YUBA COUNTY -- It seemed like the day would never arrive for members of the Enterprise Rancheria tribe of Native Americans.
Their 17-year effort to establish a casino on reallocated land just south of Marysville reached a milestone Wednesday when a symbolic last beam was placed on the eight-story Hard Rock Hotel and Casino Sacramento at Fire Mountain.
The tribe's traditional land was taken to accommodate the construction of the Oroville Dam decades ago.
The name reflects its expected reach from its South Yuba County location into the Sacramento region. It is located just a mile from the Toyota Amphitheater, which hosts large outdoor concerts and also targets the Sacramento market.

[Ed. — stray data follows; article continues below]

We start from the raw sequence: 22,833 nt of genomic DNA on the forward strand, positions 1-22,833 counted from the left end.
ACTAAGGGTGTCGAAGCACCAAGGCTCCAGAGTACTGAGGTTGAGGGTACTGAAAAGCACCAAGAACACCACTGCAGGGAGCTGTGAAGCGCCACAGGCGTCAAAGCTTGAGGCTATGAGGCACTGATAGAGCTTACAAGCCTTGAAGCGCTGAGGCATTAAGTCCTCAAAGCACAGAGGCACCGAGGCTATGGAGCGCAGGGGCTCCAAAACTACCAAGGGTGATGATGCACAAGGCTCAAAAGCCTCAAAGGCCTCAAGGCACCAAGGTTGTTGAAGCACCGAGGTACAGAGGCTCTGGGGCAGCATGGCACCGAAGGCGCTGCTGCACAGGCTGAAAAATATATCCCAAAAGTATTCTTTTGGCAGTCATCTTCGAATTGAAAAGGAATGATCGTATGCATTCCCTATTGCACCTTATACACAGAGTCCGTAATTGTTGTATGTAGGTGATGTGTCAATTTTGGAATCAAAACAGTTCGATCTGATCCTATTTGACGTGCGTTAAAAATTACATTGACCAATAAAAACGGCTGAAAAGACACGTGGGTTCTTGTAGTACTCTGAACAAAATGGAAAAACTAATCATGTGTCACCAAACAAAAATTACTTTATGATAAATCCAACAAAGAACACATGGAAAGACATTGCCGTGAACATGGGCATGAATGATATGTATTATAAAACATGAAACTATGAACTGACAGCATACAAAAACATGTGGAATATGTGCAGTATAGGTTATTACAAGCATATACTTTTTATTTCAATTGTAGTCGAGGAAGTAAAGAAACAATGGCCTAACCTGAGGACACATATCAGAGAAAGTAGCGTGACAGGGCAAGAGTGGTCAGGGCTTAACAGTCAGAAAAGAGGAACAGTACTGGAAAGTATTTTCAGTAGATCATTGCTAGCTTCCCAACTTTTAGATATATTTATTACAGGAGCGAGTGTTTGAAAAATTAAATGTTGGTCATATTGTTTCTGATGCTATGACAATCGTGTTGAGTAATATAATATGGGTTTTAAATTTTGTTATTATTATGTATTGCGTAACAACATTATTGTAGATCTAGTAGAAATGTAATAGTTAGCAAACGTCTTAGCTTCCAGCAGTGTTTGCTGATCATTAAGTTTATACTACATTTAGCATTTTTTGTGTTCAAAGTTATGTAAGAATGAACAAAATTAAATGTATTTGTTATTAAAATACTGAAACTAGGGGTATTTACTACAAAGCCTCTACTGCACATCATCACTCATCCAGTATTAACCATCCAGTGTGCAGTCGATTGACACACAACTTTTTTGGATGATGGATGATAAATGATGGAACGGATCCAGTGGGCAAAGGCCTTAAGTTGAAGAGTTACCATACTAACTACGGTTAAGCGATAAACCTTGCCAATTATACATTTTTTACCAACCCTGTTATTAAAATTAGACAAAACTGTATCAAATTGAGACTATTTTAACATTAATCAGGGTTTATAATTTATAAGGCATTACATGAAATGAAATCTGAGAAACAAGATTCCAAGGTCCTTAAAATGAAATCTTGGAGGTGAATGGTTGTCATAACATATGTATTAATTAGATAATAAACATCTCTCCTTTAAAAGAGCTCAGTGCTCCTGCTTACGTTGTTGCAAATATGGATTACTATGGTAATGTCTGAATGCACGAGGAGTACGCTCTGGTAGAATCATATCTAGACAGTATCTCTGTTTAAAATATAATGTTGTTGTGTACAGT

At a topping-off ceremony, tribal chair Glenda Nelson said the project is expected to employ 1,000 workers for an area that is economically challenged.
"Not only our members but citizens of Yuba county have a preference in hiring and it really is about jobs and opportunities and careers," Nelson said.
The growing number of Native American casinos in the region does not worry Hard Rock executives. It has properties in 76 countries and is a well-known brand.
"With the Hard Rock brand, we really believe we can bring people from the whole western part of the country here. We have properties in Tahoe and Las Vegas and otherwise that we’re going to partner with to bring clientele from all over the region,” said Mark Birtha, president of Hard Rock Hotel and Casino Sacramento at Fire Mountain.
Birtha said the hotel will enable the casino to be a multi-day entertainment destination rather than just a day trip experience.
The complex is expected to open in the fall of 2019.